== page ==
Interstate 444 Oklahoma
Interstate 444 forms the eastern and southern half of the Inner Dispersal Loop (IDL) in central Tulsa. The urban loop is unsigned as it overlaps entirely with U.S. 75 and with U.S. 64/SH 51 on the south leg. Despite the unsigned status, the route may appear on some maps or GPS units.
Interstate 444 opened in three segments. The initial legs of the IDL opened in the early 1970s as spurs from Interstate 244. The southern section opened east from I-244 to 13th Street while the northern section ran south from I-244 to 7th Street.1 Several years transpired before the remainder of I-444, the southeast corner of the IDL, was completed. This took place in November 1981, with the Broken Arrow Expressway (SH 51) extending west to the IDL in March 1982.2
Exit numbers along both I-244 and I-444 were originally based upon the mileage of I-44 from the west end of the Turner Turnpike at Oklahoma City. Exit numbering along I-244 ranged upward from 89, while interchanges on the southern leg of I-444 were assigned Exits 94 A-D and those on the east leg were designated Exits 96 A-C.1 Exit numbers along the IDL were removed when the Oklahoma Department of Transportation (ODOT) made I-444 an unsigned route.3
Source: December 31, 2021 Interstate Route Log and Finders List
The initial stretches of the IDL were constructed at the same time Interstate 244 was around the north and west sides of Downtown Tulsa.
Interstate 444 (IDL) opened as spurs from I-244/U.S. 75 east to 10th Street and from I-244 south to 7th and 8th Streets.
Signs for Interstate 444 were removed by 1995 per ODOT in an effort to ease motorist confusion with signage for I-44 and I-244.3 Photos taken through Tulsa by long time site contributor Cary Todd in 1994 showed no signs of Interstate 444 however. The overlaps with U.S. 64, 75 and SH 51 likely played a significant role in the removal of I-444 as well. This was not without precedent, as the Michigan Department of Transportation (MDOT) removed signs along I-296 in Grand Rapids, Michigan because of confusion involving the concurrency with U.S. 131.
$7.2 million in construction rehabilitated four bridges at the southeast corner of the IDL, where the Broken Arrow Expressway ties in from the southeast. Work started in January 2017 and ran through early 2018.4
North End – northeast of Downtown Tulsa, Oklahoma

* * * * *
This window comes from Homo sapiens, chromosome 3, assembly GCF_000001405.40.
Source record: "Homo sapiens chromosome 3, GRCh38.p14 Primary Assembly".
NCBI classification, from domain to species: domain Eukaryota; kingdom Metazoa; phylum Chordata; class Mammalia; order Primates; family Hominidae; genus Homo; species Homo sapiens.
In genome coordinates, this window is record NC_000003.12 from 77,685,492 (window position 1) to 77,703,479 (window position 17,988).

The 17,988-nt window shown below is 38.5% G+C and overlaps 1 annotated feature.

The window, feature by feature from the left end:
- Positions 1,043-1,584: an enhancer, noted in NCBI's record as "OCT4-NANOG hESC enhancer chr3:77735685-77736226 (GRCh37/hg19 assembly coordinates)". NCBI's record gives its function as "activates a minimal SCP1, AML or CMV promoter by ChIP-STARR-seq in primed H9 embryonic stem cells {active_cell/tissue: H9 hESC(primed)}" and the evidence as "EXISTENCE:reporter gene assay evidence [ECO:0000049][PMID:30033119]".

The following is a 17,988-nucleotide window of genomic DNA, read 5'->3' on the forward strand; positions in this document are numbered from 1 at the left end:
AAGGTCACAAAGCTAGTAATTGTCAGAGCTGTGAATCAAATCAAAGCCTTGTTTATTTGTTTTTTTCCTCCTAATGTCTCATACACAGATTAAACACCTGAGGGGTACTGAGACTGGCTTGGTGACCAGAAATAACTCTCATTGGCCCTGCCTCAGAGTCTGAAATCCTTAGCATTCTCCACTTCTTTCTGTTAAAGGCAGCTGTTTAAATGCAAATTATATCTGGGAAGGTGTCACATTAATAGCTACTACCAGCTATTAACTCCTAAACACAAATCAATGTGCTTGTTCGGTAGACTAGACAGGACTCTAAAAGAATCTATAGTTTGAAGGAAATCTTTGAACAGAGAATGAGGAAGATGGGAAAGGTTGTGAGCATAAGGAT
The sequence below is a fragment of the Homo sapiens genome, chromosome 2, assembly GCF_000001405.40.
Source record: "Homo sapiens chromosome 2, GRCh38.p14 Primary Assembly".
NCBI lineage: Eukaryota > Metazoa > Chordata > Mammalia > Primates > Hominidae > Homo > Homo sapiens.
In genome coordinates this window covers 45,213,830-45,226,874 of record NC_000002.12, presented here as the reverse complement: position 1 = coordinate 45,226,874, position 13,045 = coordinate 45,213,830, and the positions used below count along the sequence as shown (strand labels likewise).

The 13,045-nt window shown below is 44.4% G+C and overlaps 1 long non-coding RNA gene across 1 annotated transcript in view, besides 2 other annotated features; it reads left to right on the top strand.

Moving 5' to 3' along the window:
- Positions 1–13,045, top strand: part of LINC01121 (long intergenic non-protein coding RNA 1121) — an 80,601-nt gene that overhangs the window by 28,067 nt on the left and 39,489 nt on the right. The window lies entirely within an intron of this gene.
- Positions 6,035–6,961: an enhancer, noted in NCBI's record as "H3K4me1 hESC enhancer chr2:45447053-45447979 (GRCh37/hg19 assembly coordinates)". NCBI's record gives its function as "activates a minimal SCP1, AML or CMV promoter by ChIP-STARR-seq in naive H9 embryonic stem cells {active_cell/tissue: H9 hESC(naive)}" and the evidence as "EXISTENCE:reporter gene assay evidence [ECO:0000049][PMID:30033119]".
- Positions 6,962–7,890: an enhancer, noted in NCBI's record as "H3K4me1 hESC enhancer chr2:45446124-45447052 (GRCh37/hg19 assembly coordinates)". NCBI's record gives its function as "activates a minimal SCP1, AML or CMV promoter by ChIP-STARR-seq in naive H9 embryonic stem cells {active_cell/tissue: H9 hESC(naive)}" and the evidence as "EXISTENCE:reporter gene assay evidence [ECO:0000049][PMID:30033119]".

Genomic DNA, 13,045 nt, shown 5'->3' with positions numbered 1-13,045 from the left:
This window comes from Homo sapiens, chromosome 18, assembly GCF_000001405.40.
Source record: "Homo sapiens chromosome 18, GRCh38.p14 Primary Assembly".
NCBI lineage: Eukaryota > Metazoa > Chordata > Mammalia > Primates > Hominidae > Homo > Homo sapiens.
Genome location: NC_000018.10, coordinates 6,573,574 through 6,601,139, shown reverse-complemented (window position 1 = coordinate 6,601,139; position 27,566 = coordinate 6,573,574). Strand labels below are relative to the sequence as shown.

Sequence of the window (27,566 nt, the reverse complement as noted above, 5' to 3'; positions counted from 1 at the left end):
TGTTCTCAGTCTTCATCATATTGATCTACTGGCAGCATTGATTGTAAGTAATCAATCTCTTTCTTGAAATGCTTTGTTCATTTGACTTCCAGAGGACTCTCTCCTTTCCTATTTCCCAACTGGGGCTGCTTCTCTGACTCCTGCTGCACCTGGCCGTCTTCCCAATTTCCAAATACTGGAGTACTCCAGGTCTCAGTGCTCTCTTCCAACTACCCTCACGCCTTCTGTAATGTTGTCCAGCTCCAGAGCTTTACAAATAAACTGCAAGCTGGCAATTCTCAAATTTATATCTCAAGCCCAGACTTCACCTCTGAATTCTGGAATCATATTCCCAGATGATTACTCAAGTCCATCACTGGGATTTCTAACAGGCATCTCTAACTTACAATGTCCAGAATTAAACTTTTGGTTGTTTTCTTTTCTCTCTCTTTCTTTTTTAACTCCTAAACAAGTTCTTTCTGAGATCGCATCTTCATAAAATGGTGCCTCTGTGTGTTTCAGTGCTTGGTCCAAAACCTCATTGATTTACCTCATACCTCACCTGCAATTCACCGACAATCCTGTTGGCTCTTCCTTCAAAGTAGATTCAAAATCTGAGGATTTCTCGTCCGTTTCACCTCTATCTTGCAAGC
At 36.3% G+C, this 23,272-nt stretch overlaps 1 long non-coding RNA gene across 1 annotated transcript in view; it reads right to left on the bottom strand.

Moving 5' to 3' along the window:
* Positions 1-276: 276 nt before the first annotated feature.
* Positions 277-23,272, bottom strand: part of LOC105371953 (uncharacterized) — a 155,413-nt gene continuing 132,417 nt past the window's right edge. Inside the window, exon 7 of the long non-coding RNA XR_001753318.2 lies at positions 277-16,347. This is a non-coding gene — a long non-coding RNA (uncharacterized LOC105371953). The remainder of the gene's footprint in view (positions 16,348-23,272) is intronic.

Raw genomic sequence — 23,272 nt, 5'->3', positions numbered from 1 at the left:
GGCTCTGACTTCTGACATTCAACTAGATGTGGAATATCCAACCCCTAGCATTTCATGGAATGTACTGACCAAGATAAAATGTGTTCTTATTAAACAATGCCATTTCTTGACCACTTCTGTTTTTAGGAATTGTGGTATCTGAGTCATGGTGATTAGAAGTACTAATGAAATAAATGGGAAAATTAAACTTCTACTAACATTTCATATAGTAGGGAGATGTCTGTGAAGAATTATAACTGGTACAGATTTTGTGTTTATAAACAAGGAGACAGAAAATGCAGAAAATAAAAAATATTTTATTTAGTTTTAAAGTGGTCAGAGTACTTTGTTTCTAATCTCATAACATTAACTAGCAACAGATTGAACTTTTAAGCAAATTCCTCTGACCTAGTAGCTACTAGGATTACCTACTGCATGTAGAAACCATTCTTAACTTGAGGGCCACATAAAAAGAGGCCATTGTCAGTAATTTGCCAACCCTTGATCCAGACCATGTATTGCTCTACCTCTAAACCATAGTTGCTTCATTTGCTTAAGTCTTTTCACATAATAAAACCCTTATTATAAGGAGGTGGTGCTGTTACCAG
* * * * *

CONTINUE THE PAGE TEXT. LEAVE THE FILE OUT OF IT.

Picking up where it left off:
North End Throwback
Button copy sign signs at the 3rd Street overpass for the adjacent ramps to I-244/U.S. 412 on I-444 north. Directional tabs were added to these overheads in place of Exit 96B and 96C when they were amended to show U.S. 412. U.S. 412 was designated through Tulsa as part of a long distance extension to Woodward in 1989. 05/28/95
The subsequent set of button copy signs retained exit tabs formerly for 96B and 96C as U.S. 412 was not added. U.S. 412 overlaps with another route throughout the entire Tulsa metropolitan area. 05/28/95
South End – southwest of Downtown Tulsa, Oklahoma
West South at
East North at
I-244/U.S. 75 cross the Arkansas River with six overall lanes ahead of Exit 4B with the south leg of the Inner Dispersal Loop (IDL). Construction from April 2011 to December 2012 replaced the westbound span across the Arkansas River while two-way traffic was in place along the eastbound span. 11/02/16
West East at
South End Throwback
Replaced button copy overheads for I-244 along I-444-U.S. 75 south and U.S. 64-SH 51 west at Houston Avenue. The exit tabs formerly displaying Exits 94A/B were dropped from sign replacements made by Summer 2003. Photo by Rick Mattioni (09/00).
Former button copy signs posted one half mile north of unsigned I-444 by the flyover ramp leading east to 2nd Street. These were replaced by 2002. 05/28/95
- Side Trips 3: Wherefore Art Thou 94D
http://www.tulok.net/s3.html. Roadkahoma (Martin McMahon) – former web site.
- “Phone Company Wires Crossed on 1-900 Billing.” Tulsa World (OK), July 18, 1990.
- “Despite lack of signage, I-444 exists in Tulsa.” The Oklahoman (Oklahoma City), November 23, 2009.
- “From east to west, downtown and midtown, major projects affecting Tulsa traffic.” Tulsa World (OK), July 20, 2017.
Page updated November 16, 2020.